Classes for St. Ambrose University students didn't begin until Wednesday, August 22. Even so, a dedicated crew of students moved in more than a week early to begin work on the fall Studio Theatre production, none other than the Pulitzer Prize-winning play Rabbit Hole by David Lindsay-Abaire.
Rabbit Hole, which ran from Sept. 6-8, focuses on Becca and Howie Corbett (played by sophomore Ellie Larson and junior T.J. Green) struggling to find comfort after the death of their four-year-old son, Danny. Further complications arise when Becca's sister, Izzy (played by senior Rebecca Moews), announces she's pregnant, and Becca's mother, Nat (played by senior Sarah Goodall), attempts to help her cope with grief. Add in the fact that the teenager who accidentally killed Danny, Jason (played by junior Jeffrey Harper), wants to speak with the Corbetts, and you have the heartfelt tragedy that is Rabbit Hole.
"I am very honored to be a part of this production," sophomore Ellie Larson said. "It's a truly heartbreaking story, which unfortunately, people can relate to. I feel fortunate to have had the opportunity to share it with them and everyone. I hope this show reminded all audience members that even in the hardest of life's situations, hope can still be found."
While the cast was busy learning blocking and memorizing lines, lots of other students pitched in on the design team. Under the helpful guidance of faculty advisor/producer Dr. Corinne Johnson, student director and sophomore Jessica Karolczak assembled a team to make her vision come to life.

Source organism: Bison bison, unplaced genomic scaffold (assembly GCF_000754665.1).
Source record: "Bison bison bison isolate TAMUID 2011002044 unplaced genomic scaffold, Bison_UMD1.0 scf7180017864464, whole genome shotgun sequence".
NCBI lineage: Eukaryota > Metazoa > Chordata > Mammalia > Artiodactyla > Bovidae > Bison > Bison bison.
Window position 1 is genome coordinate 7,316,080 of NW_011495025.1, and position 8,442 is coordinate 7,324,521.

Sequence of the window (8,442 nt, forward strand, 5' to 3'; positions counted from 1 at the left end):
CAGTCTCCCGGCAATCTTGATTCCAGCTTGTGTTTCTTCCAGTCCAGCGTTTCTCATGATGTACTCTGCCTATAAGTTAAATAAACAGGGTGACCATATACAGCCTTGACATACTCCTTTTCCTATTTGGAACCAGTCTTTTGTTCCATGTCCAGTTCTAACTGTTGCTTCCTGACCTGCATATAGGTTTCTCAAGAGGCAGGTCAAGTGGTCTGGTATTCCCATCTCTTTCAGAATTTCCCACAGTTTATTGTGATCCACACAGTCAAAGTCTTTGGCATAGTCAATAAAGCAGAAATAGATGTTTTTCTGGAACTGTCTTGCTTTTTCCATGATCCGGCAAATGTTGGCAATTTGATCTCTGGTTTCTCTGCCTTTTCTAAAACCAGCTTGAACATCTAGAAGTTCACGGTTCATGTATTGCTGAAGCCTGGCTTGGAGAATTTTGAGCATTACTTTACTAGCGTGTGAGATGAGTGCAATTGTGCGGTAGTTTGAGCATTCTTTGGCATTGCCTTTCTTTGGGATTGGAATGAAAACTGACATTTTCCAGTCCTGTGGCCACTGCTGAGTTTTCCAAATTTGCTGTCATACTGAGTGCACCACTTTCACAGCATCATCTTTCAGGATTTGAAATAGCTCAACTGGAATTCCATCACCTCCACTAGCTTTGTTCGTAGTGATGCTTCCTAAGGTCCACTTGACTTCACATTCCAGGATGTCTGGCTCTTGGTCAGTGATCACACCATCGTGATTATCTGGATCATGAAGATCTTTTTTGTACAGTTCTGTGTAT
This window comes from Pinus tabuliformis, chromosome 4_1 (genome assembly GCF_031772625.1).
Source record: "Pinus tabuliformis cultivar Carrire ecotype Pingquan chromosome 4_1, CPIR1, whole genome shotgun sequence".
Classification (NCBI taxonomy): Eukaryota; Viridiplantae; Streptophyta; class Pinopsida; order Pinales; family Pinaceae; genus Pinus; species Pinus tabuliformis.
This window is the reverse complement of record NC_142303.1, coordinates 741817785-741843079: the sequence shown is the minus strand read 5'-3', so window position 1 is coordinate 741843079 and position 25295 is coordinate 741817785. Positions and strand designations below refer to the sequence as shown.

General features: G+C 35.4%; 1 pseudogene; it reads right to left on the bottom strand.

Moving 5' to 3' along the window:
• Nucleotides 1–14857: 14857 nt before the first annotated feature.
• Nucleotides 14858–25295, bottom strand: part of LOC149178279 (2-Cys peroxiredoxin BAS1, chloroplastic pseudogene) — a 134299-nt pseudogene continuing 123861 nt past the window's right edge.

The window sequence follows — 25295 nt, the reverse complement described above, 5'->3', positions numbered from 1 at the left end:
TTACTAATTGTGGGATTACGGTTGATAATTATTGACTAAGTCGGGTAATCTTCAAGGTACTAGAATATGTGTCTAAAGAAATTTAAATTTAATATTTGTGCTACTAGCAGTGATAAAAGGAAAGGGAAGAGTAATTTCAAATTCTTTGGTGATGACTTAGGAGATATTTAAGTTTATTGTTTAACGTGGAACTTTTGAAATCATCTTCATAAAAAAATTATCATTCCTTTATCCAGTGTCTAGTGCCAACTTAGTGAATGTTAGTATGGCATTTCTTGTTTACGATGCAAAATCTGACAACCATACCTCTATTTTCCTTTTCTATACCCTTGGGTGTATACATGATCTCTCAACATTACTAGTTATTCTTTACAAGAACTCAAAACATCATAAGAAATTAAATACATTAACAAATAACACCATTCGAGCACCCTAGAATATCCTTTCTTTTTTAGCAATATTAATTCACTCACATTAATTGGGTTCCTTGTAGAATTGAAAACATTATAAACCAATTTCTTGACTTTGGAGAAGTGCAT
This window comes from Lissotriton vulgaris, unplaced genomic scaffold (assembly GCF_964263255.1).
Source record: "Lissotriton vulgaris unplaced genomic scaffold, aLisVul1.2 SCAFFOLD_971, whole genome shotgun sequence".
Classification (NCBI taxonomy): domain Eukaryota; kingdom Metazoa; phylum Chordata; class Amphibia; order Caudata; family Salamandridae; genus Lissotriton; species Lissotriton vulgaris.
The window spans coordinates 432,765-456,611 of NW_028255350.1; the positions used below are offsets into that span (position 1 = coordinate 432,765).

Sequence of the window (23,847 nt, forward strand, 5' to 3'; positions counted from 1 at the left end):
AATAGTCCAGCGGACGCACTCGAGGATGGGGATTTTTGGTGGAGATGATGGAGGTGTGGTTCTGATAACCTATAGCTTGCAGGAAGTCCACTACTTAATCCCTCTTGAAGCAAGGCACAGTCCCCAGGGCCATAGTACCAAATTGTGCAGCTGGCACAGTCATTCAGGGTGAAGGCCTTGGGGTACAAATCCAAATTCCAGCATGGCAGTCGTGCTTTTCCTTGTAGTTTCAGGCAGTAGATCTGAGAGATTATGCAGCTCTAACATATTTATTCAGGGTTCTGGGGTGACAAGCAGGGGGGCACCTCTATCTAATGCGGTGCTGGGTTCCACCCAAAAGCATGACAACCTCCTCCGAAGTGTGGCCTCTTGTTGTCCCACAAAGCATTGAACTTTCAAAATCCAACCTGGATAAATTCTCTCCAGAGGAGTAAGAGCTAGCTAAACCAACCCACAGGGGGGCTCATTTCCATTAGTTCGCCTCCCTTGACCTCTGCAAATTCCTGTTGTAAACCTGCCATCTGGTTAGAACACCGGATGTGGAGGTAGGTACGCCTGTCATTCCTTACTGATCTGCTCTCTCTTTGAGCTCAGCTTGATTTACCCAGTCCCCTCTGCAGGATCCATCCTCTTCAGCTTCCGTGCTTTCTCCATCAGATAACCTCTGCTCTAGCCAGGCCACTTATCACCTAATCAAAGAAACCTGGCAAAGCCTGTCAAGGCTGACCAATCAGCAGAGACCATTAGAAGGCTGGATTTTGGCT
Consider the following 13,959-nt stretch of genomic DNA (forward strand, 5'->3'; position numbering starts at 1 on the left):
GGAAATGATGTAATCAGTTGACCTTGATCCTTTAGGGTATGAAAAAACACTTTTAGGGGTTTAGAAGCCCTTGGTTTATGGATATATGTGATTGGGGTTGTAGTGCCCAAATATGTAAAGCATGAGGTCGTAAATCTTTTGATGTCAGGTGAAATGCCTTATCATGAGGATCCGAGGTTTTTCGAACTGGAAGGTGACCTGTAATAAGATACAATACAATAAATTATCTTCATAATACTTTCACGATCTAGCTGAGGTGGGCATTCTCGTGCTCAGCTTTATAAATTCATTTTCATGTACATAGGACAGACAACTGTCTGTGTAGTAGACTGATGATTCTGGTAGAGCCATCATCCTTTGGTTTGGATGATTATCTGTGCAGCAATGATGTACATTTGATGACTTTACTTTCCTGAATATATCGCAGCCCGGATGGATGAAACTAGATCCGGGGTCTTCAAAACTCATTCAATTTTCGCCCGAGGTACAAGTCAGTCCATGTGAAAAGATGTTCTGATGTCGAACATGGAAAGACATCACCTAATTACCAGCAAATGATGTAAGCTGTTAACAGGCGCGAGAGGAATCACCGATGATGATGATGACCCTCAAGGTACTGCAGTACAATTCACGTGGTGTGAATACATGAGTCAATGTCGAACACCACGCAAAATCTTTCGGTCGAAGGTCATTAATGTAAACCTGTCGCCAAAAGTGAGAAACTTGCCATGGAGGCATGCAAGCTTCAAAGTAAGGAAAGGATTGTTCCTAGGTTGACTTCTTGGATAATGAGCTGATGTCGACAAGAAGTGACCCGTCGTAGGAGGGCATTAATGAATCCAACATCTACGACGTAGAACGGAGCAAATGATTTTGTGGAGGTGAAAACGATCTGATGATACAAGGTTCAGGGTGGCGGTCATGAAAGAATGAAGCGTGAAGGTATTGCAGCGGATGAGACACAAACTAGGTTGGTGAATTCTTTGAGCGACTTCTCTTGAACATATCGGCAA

Members of the design team included recent SAU grad Hannah Donovan '18 as set and costume designer; sophomore Dustin Whetzler as technical director; sophomore Megan Peterson as props designer and marketing; and first-year Anthony Duckett as lighting designer with senior Kendall McKasson as his master electrician. First-years Luke Peterson and Morgan Reilly were stage manager and assistant stage manager, respectively.
There were some unique aspects to this production. The audience sat in an alley-style setting, meaning on opposing sides of the action. This was meant to make the audience feel like they are in the setting, the Corbett's house, with the characters. In addition, transitions between scenes were fluid to create a continual sense of time moving on.
With only two weeks until opening night, the clock is winding down to get your tickets. And, in case you're wondering if this is a production worth seeing, listen to none other than the student director herself.
"My goal was to fully engulf the audience in the story of Becca and Howie," Karolczak said. "With an alley-style setting and constant character presence, I think this production of Rabbit Hole provided a theatrical experience that not many people had before. Based on the audience's reaction – many people left with tears in their eyes – this play truly brought to life a relatable, sad reality that touched the heart of many who came."